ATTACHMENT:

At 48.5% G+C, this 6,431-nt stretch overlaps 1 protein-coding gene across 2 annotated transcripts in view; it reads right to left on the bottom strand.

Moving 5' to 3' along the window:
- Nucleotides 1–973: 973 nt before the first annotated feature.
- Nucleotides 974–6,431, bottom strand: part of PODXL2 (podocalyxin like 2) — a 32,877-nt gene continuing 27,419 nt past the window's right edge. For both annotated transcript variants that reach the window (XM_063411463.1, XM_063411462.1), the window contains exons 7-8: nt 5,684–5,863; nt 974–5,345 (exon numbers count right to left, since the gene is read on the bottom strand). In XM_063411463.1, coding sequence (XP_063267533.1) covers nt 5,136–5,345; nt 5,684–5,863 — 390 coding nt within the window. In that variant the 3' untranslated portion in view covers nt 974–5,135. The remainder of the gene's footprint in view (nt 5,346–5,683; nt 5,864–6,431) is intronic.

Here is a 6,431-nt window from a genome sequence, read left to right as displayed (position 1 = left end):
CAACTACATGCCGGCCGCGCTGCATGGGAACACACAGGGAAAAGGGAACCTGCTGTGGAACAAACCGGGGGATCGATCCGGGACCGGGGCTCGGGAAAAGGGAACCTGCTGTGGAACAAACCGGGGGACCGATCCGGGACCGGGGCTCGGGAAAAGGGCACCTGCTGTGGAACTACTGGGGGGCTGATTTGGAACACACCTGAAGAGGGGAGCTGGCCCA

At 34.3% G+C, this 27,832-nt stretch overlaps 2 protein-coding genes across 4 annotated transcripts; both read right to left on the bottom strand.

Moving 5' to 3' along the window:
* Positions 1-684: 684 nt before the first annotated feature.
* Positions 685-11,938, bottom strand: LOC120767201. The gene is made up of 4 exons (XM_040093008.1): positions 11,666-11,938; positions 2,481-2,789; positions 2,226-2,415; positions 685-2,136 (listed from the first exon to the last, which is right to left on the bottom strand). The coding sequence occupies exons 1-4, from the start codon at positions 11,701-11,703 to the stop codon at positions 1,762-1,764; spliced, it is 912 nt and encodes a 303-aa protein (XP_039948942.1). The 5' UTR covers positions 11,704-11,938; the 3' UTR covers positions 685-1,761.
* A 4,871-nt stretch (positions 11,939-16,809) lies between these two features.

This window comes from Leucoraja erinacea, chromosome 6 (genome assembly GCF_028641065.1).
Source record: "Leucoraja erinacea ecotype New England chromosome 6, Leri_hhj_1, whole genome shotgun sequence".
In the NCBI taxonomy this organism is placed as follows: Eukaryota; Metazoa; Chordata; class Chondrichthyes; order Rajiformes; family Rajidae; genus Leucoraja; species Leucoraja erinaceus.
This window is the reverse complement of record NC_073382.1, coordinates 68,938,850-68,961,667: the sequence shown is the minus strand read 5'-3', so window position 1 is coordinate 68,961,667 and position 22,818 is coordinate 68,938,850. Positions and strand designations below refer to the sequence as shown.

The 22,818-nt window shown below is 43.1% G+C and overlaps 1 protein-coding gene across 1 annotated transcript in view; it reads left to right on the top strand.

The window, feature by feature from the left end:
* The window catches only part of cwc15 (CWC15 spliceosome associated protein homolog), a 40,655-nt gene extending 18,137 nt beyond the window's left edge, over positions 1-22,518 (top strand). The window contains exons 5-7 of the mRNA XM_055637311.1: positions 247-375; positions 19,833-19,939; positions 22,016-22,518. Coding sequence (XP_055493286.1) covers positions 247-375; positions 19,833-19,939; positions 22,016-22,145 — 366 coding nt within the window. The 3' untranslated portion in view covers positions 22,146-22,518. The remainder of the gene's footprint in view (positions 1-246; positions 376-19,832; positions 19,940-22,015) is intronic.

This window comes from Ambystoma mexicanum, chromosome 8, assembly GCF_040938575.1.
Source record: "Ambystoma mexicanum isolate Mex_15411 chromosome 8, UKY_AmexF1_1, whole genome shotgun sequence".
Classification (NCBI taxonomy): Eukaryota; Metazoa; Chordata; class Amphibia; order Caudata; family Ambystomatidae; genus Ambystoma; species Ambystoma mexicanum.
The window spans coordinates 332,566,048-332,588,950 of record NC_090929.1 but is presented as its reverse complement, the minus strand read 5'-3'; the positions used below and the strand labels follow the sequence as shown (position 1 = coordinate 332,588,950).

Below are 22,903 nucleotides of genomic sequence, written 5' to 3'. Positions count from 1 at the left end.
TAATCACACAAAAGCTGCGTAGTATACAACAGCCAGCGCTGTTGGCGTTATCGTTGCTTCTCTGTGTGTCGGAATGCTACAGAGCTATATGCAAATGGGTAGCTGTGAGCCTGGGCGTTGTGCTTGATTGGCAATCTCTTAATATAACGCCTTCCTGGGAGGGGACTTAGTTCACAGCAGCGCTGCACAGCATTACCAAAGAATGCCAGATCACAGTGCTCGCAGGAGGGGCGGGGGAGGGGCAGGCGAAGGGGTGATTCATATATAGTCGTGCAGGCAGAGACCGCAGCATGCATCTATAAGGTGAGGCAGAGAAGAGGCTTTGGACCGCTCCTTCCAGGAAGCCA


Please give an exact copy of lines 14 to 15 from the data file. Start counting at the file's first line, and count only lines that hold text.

In the NCBI taxonomy this organism is placed as follows: Eukaryota; Metazoa; Chordata; class Chondrichthyes; order Rajiformes; family Rajidae; genus Leucoraja; species Leucoraja erinaceus.
This window is the reverse complement of record NC_073382.1, coordinates 68,938,850-68,961,667: the sequence shown is the minus strand read 5'-3', so window position 1 is coordinate 68,961,667 and position 22,818 is coordinate 68,938,850. Positions and strand designations below refer to the sequence as shown.